Two weeks before Bershan Shaw’s wedding in 2009, a doctor told her she only had a few months to live. Her breast cancer returned and this time it was stage four, the deadliest stage. She was determined to prove the doctor wrong.
“[The doctor] said, 'do you believe in miracles?' and I said… 'hell yeah, I believe in miracles,'” Shaw, a restaurateur and Washington, D.C. native, recalled during an interview with The Huffington Post.
Shaw was first diagnosed with stage one breast cancer in 2007 when she was 33 years old and felt ashamed. "I didn’t tell anyone because you know, I didn’t want to be known as the sick girl, or the girl with breast cancer.”
But the second time around, she wasn't embarrassed. Instead, she decided to share her story with people across the world. Shaw's mother, who she described as a fighter, died of breast cancer in 1997. “I’m doing it for her,” she told HuffPost.
Shaw has been in remission for the past seven years and has traveled around the globe to promote breast cancer awareness.
"I remember my dad and my stepmom saying, 'Your life is bigger than this. This is your testimony,'" Shaw, 41, told HuffPost. "It became my mission."
She started a social media platform, URAWarrior.com, for anyone suffering from any health or life challenges. The site provides a space for anyone to share their story and ask for advice and support.
"I started this community because women suffer in silence," Shaw told HuffPost. "My ultimate goal with URAWarrior.com is really to help women around the globe… we always feel like we’re alone in our issues and I want it to be a place where it can empower us."
In 2013, the American Cancer Society reported that African Americans diagnosed with breast cancer have the highest death rate and the shortest survival rate of any racial and ethnic group in the country. Black women had a 44 percent higher rate of dying from breast cancer than white women in 2011, according to the Susan G. Komen Foundation. It's long been suspected that that statistic can be explained by socioeconomic disparities African Americans face rather than biological factors.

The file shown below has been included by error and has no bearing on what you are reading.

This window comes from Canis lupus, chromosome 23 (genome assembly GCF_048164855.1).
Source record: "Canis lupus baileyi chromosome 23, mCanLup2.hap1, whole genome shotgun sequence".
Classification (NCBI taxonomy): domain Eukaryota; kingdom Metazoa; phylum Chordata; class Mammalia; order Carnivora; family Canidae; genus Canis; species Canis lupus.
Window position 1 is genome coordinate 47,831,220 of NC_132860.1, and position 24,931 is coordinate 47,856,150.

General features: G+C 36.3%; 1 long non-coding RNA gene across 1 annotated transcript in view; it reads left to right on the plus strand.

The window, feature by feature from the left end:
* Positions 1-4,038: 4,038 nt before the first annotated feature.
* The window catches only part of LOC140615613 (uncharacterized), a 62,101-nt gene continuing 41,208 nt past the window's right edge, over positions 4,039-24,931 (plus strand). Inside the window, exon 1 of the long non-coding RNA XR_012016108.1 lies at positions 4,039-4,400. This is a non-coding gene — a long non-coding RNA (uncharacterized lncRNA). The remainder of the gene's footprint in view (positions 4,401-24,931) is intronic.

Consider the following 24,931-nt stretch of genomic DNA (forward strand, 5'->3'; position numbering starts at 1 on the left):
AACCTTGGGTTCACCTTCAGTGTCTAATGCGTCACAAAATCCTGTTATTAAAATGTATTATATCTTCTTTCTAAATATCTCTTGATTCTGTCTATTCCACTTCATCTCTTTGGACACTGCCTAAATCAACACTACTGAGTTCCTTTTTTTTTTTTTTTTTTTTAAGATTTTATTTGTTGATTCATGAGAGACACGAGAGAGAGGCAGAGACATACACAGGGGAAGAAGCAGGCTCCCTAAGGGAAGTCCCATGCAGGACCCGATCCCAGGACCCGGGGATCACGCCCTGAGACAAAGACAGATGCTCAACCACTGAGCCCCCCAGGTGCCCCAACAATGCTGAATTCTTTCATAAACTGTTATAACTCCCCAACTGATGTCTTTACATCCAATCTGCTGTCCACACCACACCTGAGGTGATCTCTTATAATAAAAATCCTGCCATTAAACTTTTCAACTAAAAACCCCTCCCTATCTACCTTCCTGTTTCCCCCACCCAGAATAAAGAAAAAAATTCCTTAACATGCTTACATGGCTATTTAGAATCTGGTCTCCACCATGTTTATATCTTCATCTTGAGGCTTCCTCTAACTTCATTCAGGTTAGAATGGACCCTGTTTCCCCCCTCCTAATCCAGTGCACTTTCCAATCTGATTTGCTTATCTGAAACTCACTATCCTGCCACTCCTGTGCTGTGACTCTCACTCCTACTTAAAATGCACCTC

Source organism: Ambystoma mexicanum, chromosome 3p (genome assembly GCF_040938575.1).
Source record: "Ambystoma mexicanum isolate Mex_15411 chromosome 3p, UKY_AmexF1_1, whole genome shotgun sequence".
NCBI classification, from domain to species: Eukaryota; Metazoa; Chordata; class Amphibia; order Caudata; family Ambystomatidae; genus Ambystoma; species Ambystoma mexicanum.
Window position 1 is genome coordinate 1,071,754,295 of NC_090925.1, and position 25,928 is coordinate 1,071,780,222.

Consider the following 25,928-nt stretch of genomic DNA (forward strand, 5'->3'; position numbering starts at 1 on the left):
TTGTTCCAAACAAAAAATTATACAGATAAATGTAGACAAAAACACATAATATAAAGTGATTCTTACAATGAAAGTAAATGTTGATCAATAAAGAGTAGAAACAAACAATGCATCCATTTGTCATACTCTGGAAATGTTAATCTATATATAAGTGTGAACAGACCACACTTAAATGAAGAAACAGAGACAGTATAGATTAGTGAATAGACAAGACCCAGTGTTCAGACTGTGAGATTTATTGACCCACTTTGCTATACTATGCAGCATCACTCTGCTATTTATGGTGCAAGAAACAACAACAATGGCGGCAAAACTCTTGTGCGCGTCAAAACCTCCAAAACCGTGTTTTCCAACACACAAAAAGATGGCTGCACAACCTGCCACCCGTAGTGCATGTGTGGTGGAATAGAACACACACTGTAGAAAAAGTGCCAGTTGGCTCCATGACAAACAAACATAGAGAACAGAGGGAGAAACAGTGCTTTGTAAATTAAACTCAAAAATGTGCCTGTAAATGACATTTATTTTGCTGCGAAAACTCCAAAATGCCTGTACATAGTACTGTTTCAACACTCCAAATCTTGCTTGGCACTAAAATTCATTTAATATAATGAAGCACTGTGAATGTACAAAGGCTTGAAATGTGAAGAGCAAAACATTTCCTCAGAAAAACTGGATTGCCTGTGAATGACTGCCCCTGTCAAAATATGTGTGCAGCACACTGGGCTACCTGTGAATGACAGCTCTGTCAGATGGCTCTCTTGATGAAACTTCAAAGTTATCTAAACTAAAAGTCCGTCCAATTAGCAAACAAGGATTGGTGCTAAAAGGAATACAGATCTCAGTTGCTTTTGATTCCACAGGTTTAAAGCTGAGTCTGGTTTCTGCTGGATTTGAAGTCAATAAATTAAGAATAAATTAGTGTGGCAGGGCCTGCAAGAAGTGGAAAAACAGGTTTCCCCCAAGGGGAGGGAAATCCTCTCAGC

An early diagnosis can prevent the cancer from growing, but the Susan G. Komen Foundation points to racial disparities in routine and follow-up breast screenings due to lack of access to healthcare, income and awareness. A more recent study confirms that black women are more likely to get the wrong treatment for breast cancer, be diagnosed later and have bigger tumors.
Shaw said these statistics are heartbreaking for her.
“We have to be aware of the information. Information’s out there. I just want African American women to read and really take pride because I’m telling you, white women get it more but we die faster. They get it more than us but when we get it, we die and that’s sad."
Through her website, Shaw connects women from the life coaching workshops she holds around the country. She extends URAWarrior.com to be a forum for not just health, but relationships, family and work. Shaw also urges users to take part in the website's daily challenges like saying daily affirmations and taking mental health breaks. She also implores everyone to "check your boobies" and provides a brief instructional self-screening video:
Shaw told HuffPost that though there's a lot of work to be done in the black community to address health inequalities, she's going to continue to work toward progress.
"A warrior is someone who just keeps fighting in the battle -- it’s OK to fall down and trickle down the steps 20 times but just get back up," Shaw said. "As much as you think it’s a cliche, it’s not. Turn your pain into your purpose. Don’t let pain hold you back. Your pain is not your setback, it's your set up."
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